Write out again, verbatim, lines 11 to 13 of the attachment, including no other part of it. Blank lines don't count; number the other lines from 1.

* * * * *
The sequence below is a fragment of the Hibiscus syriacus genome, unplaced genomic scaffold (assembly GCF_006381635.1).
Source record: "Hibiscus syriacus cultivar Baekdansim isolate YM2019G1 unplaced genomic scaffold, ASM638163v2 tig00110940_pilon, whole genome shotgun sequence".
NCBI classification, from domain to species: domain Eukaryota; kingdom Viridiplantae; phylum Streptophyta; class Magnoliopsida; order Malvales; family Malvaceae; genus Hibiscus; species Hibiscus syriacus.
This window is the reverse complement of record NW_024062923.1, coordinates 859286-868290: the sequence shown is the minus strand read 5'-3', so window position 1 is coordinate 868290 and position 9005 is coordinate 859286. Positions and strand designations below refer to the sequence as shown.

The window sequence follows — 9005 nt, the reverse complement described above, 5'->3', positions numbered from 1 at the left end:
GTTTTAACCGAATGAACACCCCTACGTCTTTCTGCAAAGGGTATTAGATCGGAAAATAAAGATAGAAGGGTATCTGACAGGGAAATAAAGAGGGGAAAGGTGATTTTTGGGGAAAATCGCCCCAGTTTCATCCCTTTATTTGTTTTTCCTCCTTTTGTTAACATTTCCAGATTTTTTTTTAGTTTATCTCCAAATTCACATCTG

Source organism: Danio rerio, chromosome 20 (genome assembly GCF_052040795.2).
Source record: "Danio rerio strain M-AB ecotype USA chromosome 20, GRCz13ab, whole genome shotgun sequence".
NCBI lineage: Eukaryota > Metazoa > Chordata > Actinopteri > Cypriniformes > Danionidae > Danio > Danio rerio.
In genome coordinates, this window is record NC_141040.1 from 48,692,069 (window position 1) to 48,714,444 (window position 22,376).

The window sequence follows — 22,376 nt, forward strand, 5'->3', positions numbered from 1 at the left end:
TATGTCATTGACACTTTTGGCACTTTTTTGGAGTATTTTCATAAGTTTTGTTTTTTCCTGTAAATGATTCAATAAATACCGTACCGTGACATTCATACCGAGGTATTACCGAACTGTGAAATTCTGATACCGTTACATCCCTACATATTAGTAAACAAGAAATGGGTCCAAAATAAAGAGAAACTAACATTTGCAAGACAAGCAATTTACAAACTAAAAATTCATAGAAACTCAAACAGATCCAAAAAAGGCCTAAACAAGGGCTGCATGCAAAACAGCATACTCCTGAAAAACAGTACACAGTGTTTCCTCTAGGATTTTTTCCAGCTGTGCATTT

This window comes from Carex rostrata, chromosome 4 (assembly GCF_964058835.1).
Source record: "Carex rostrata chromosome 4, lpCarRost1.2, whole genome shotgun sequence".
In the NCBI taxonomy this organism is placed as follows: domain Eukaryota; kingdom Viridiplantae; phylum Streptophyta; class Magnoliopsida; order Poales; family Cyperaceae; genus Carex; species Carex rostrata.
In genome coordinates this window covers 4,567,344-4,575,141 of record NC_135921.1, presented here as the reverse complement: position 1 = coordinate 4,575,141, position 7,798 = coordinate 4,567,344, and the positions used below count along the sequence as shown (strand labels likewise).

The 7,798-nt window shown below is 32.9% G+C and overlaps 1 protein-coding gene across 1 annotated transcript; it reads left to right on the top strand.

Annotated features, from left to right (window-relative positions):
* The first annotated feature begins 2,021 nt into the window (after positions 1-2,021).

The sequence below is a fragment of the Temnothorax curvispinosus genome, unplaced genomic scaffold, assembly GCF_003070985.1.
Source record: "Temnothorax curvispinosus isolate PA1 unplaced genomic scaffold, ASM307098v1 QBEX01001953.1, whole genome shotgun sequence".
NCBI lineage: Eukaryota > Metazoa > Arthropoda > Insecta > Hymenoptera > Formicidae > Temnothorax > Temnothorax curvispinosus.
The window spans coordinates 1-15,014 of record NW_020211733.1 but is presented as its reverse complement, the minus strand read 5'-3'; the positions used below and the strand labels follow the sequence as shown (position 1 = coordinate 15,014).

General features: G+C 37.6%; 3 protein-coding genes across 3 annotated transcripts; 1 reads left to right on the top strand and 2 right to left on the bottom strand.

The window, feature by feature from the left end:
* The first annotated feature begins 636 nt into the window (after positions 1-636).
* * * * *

The window sequence follows — 22,376 nt, forward strand, 5'->3', positions numbered from 1 at the left end:
TATGTCATTGACACTTTTGGCACTTTTTTGGAGTATTTTCATAAGTTTTGTTTTTTCCTGTAAATGATTCAATAAATACCGTACCGTGACATTCATACCGAGGTATTACCGAACTGTGAAATTCTGATACCGTTACATCCCTACATATTAGTAAACAAGAAATGGGTCCAAAATAAAGAGAAACTAACATTTGCAAGACAAGCAATTTACAAACTAAAAATTCATAGAAACTCAAACAGATCCAAAAAAGGCCTAAACAAGGGCTGCATGCAAAACAGCATACTCCTGAAAAACAGTACACAGTGTTTCCTCTAGGATTTTTTCCAGCTGTGCATTT

This window comes from Carex rostrata, chromosome 4 (assembly GCF_964058835.1).